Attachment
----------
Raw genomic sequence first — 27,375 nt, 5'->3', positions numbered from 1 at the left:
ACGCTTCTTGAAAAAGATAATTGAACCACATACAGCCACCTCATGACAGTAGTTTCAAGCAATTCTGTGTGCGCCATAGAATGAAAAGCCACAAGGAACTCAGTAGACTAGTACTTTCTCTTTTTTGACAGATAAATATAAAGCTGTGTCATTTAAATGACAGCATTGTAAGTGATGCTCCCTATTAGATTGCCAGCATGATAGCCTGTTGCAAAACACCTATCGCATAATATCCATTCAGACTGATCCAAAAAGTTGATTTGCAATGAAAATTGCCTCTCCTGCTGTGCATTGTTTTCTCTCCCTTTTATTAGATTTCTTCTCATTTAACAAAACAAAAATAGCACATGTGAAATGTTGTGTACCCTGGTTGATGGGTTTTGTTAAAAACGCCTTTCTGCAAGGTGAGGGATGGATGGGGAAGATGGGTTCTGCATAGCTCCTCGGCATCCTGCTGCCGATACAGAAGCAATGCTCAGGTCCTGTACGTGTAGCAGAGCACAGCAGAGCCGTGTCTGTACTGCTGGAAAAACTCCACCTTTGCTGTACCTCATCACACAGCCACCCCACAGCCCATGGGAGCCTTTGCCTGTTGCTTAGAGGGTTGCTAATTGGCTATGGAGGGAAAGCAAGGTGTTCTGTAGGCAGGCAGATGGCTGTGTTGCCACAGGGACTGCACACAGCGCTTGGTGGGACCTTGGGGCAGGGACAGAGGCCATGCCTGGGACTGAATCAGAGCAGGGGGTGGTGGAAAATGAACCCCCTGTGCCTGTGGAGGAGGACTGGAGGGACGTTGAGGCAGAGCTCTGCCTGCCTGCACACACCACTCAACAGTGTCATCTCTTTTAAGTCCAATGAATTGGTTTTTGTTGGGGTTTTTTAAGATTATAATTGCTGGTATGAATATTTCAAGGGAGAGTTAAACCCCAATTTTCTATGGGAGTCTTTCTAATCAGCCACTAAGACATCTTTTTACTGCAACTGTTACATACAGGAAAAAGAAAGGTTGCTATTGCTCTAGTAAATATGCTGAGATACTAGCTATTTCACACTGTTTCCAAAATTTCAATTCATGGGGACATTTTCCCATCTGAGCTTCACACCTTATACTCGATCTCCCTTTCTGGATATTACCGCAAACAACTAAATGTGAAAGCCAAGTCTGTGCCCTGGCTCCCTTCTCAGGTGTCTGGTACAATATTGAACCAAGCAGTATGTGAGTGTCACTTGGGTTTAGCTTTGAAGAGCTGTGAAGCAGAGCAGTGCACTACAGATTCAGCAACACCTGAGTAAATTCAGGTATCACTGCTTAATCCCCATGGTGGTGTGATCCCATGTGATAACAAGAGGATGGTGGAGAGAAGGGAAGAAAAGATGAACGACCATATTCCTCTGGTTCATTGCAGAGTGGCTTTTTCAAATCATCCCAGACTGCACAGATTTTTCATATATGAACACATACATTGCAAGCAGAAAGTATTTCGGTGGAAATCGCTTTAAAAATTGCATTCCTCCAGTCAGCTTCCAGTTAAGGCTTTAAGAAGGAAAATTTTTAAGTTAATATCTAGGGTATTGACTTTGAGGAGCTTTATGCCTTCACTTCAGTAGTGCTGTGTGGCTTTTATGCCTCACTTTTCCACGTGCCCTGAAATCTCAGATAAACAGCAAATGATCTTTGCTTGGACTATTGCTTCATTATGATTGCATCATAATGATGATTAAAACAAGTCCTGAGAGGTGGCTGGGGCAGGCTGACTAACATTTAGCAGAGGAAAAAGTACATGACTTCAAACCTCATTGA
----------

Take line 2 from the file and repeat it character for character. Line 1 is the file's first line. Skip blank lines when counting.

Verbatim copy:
ACGCTTCTTGAAAAAGATAATTGAACCACATACAGCCACCTCATGACAGTAGTTTCAAGCAATTCTGTGTGCGCCATAGAATGAAAAGCCACAAGGAACTCAGTAGACTAGTACTTTCTCTTTTTTGACAGATAAATATAAAGCTGTGTCATTTAAATGACAGCATTGTAAGTGATGCTCCCTATTAGATTGCCAGCATGATAGCCTGTTGCAAAACACCTATCGCATAATATCCATTCAGACTGATCCAAAAAGTTGATTTGCAATGAAAATTGCCTCTCCTGCTGTGCATTGTTTTCTCTCCCTTTTATTAGATTTCTTCTCATTTAACAAAACAAAAATAGCACATGTGAAATGTTGTGTACCCTGGTTGATGGGTTTTGTTAAAAACGCCTTTCTGCAAGGTGAGGGATGGATGGGGAAGATGGGTTCTGCATAGCTCCTCGGCATCCTGCTGCCGATACAGAAGCAATGCTCAGGTCCTGTACGTGTAGCAGAGCACAGCAGAGCCGTGTCTGTACTGCTGGAAAAACTCCACCTTTGCTGTACCTCATCACACAGCCACCCCACAGCCCATGGGAGCCTTTGCCTGTTGCTTAGAGGGTTGCTAATTGGCTATGGAGGGAAAGCAAGGTGTTCTGTAGGCAGGCAGATGGCTGTGTTGCCACAGGGACTGCACACAGCGCTTGGTGGGACCTTGGGGCAGGGACAGAGGCCATGCCTGGGACTGAATCAGAGCAGGGGGTGGTGGAAAATGAACCCCCTGTGCCTGTGGAGGAGGACTGGAGGGACGTTGAGGCAGAGCTCTGCCTGCCTGCACACACCACTCAACAGTGTCATCTCTTTTAAGTCCAATGAATTGGTTTTTGTTGGGGTTTTTTAAGATTATAATTGCTGGTATGAATATTTCAAGGGAGAGTTAAACCCCAATTTTCTATGGGAGTCTTTCTAATCAGCCACTAAGACATCTTTTTACTGCAACTGTTACATACAGGAAAAAGAAAGGTTGCTATTGCTCTAGTAAATATGCTGAGATACTAGCTATTTCACACTGTTTCCAAAATTTCAATTCATGGGGACATTTTCCCATCTGAGCTTCACACCTTATACTCGATCTCCCTTTCTGGATATTACCGCAAACAACTAAATGTGAAAGCCAAGTCTGTGCCCTGGCTCCCTTCTCAGGTGTCTGGTACAATATTGAACCAAGCAGTATGTGAGTGTCACTTGGGTTTAGCTTTGAAGAGCTGTGAAGCAGAGCAGTGCACTACAGATTCAGCAACACCTGAGTAAATTCAGGTATCACTGCTTAATCCCCATGGTGGTGTGATCCCATGTGATAACAAGAGGATGGTGGAGAGAAGGGAAGAAAAGATGAACGACCATATTCCTCTGGTTCATTGCAGAGTGGCTTTTTCAAATCATCCCAGACTGCACAGATTTTTCATATATGAACACATACATTGCAAGCAGAAAGTATTTCGGTGGAAATCGCTTTAAAAATTGCATTCCTCCAGTCAGCTTCCAGTTAAGGCTTTAAGAAGGAAAATTTTTAAGTTAATATCTAGGGTATTGACTTTGAGGAGCTTTATGCCTTCACTTCAGTAGTGCTGTGTGGCTTTTATGCCTCACTTTTCCACGTGCCCTGAAATCTCAGATAAACAGCAAATGATCTTTGCTTGGACTATTGCTTCATTATGATTGCATCATAATGATGATTAAAACAAGTCCTGAGAGGTGGCTGGGGCAGGCTGACTAACATTTAGCAGAGGAAAAAGTACATGACTTCAAACCTCATTGA